Ceahlau Massif is only one component of this dizzyingly beautiful corner of western Moldavia. The area is criminally unexplored considering the great hiking opportunities and picturesque mountains and valleys. When combined with the Bicaz Gorges and Lacu Rosu, this area offers a varied tableau of Romanian landscapes and attractions. This website has detailed information on hiking trails in the area.
Near the Bicaz Dam, at the junction 4km north of Bicaz, is a turn-off for the twisting mountain road leading to Ceahlau (chek-lau). If you right turn immediately after the bridge you’ll find Munteanu Port on the western shores of Bicaz Lake. There are paddle boats for hire and nice picnic spots here.
Eventually you’ll arrive at the village of Izvoru Muntelui, the last stop before you start hiking to Ceahlau. Unfortunately, locals here have failed to pick up on a clear business opportunity; there isn’t a single shop around, so acquire any supplies you’ll need in (including water!) in Bicaz.
From here hiking trails begin to climb the Ceahlau Massif, Moldavia’s most spectacular mountain range. Head through the gate in the fence and after a five minute climb you will reach a little flat section with picnic tables. From here two of the tracks begin, each going in opposite directions. No need to agonize over the options; a posted map illustrates how the trails meet at the peak of the Massif, without any cross-over, allowing for two unique hikes during ascent and decent (the menacing skull and cross bones on the map only applies to wintertime).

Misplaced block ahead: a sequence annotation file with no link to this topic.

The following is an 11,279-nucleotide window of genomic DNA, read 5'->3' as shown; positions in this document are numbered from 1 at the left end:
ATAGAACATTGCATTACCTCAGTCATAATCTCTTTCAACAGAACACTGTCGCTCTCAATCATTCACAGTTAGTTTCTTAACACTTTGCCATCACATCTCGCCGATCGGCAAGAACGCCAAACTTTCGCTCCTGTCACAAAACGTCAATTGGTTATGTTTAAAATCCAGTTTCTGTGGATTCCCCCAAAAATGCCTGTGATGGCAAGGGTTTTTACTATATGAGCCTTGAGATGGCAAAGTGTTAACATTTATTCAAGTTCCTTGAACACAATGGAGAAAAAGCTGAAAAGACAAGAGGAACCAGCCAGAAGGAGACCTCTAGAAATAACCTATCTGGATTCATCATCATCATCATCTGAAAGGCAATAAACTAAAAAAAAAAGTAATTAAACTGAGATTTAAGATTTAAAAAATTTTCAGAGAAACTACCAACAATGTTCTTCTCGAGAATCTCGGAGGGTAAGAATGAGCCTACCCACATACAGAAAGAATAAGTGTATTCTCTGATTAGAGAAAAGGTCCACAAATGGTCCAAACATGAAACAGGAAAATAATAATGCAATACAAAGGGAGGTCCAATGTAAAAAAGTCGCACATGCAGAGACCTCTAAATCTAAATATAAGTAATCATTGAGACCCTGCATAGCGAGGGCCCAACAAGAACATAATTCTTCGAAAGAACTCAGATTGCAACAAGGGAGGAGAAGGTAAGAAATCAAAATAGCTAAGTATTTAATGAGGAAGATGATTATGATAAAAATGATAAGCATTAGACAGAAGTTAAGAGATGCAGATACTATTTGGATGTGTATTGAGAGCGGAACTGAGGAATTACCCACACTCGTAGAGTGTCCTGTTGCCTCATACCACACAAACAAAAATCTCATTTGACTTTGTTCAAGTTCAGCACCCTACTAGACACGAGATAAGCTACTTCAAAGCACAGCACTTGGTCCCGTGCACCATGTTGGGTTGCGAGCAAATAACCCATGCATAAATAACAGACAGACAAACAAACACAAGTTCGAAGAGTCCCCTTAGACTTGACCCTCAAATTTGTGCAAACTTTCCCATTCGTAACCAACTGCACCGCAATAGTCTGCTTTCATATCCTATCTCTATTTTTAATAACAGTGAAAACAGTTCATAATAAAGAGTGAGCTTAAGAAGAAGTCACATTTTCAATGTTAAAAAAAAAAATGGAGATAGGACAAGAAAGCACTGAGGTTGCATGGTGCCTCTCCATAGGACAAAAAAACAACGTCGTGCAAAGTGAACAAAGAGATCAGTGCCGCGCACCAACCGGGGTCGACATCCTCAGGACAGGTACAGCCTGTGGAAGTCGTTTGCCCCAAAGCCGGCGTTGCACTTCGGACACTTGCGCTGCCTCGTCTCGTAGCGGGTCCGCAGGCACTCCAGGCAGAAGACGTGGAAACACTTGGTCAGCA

With an early start and the requisite fitness level, the Ceahlua Massif can be done in a single, knee blasting day. Be warned that going down can be just as punishing as going up, so keep an even pace. For those wanting to break up the hike, Cabana Dochia sits welcomingly at the top with single and double rooms (though no showers) and a passable restaurant.
You can also start/finish the hike in Durau and Ceahlau . Durau (elevation 800m), on the northeastern side of the mountain, has a relatively strong tourist infrastructure built around its spa and busy winter sports. A steep, one hour trail (red stripes) leads to Cabana Fântânele and from there others lead towards Toaca Peak.
The annual Ceahlau Folk Festival takes place here on the second Sunday in August. Shepherds come down from the mountains while locals don traditional dress.
In Ceahlau (elevation 550m), 6km north of Durau, are the remains of a princely palace built between 1639 and 1676 and an 18th-century wooden church.